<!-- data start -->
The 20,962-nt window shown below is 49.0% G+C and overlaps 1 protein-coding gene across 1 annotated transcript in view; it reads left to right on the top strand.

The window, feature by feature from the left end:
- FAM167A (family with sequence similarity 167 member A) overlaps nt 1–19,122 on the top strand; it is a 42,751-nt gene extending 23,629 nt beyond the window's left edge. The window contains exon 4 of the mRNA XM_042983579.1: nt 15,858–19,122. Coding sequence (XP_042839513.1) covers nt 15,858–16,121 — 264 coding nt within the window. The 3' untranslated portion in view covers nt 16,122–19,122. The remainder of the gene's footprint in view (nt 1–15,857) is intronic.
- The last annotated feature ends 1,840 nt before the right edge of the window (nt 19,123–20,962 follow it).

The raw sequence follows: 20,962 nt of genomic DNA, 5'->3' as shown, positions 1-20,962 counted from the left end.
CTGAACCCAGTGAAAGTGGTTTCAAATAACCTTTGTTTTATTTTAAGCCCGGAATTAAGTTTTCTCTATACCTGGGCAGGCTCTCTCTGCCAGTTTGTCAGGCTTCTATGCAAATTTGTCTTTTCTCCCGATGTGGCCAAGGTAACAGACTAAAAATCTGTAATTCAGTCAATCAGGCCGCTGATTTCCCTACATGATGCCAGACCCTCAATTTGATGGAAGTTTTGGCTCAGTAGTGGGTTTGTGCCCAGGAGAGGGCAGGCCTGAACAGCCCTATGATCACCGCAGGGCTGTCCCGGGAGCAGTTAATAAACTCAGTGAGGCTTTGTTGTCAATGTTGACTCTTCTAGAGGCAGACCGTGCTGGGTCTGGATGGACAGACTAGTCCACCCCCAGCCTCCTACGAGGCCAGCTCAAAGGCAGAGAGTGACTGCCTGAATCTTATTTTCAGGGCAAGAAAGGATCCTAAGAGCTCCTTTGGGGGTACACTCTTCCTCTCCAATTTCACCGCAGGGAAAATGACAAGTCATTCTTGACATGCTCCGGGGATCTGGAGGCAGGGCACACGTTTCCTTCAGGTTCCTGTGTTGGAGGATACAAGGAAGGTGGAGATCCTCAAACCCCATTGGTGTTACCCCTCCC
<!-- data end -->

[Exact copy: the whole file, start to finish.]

The 20,962-nt window shown below is 49.0% G+C and overlaps 1 protein-coding gene across 1 annotated transcript in view; it reads left to right on the top strand.

The window, feature by feature from the left end:
- FAM167A (family with sequence similarity 167 member A) overlaps nt 1–19,122 on the top strand; it is a 42,751-nt gene extending 23,629 nt beyond the window's left edge. The window contains exon 4 of the mRNA XM_042983579.1: nt 15,858–19,122. Coding sequence (XP_042839513.1) covers nt 15,858–16,121 — 264 coding nt within the window. The 3' untranslated portion in view covers nt 16,122–19,122. The remainder of the gene's footprint in view (nt 1–15,857) is intronic.
- The last annotated feature ends 1,840 nt before the right edge of the window (nt 19,123–20,962 follow it).

The raw sequence follows: 20,962 nt of genomic DNA, 5'->3' as shown, positions 1-20,962 counted from the left end.
CTGAACCCAGTGAAAGTGGTTTCAAATAACCTTTGTTTTATTTTAAGCCCGGAATTAAGTTTTCTCTATACCTGGGCAGGCTCTCTCTGCCAGTTTGTCAGGCTTCTATGCAAATTTGTCTTTTCTCCCGATGTGGCCAAGGTAACAGACTAAAAATCTGTAATTCAGTCAATCAGGCCGCTGATTTCCCTACATGATGCCAGACCCTCAATTTGATGGAAGTTTTGGCTCAGTAGTGGGTTTGTGCCCAGGAGAGGGCAGGCCTGAACAGCCCTATGATCACCGCAGGGCTGTCCCGGGAGCAGTTAATAAACTCAGTGAGGCTTTGTTGTCAATGTTGACTCTTCTAGAGGCAGACCGTGCTGGGTCTGGATGGACAGACTAGTCCACCCCCAGCCTCCTACGAGGCCAGCTCAAAGGCAGAGAGTGACTGCCTGAATCTTATTTTCAGGGCAAGAAAGGATCCTAAGAGCTCCTTTGGGGGTACACTCTTCCTCTCCAATTTCACCGCAGGGAAAATGACAAGTCATTCTTGACATGCTCCGGGGATCTGGAGGCAGGGCACACGTTTCCTTCAGGTTCCTGTGTTGGAGGATACAAGGAAGGTGGAGATCCTCAAACCCCATTGGTGTTACCCCTCCC